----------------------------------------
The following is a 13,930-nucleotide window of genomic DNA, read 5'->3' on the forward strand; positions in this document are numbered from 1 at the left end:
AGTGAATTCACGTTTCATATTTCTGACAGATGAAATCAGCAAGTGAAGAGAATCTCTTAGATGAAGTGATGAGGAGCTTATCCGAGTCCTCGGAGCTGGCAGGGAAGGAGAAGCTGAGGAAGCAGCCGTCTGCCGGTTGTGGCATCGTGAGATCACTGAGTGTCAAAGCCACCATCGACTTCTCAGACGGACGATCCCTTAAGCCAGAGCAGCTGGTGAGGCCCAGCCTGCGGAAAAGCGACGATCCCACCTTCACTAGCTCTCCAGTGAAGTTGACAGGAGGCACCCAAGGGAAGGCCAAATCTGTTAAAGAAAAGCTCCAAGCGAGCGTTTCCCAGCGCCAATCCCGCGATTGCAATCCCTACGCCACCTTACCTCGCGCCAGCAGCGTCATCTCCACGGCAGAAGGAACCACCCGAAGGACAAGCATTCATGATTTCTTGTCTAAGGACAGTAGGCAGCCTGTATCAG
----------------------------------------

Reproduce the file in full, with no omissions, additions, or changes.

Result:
The following is a 13,930-nucleotide window of genomic DNA, read 5'->3' on the forward strand; positions in this document are numbered from 1 at the left end:
AGTGAATTCACGTTTCATATTTCTGACAGATGAAATCAGCAAGTGAAGAGAATCTCTTAGATGAAGTGATGAGGAGCTTATCCGAGTCCTCGGAGCTGGCAGGGAAGGAGAAGCTGAGGAAGCAGCCGTCTGCCGGTTGTGGCATCGTGAGATCACTGAGTGTCAAAGCCACCATCGACTTCTCAGACGGACGATCCCTTAAGCCAGAGCAGCTGGTGAGGCCCAGCCTGCGGAAAAGCGACGATCCCACCTTCACTAGCTCTCCAGTGAAGTTGACAGGAGGCACCCAAGGGAAGGCCAAATCTGTTAAAGAAAAGCTCCAAGCGAGCGTTTCCCAGCGCCAATCCCGCGATTGCAATCCCTACGCCACCTTACCTCGCGCCAGCAGCGTCATCTCCACGGCAGAAGGAACCACCCGAAGGACAAGCATTCATGATTTCTTGTCTAAGGACAGTAGGCAGCCTGTATCAG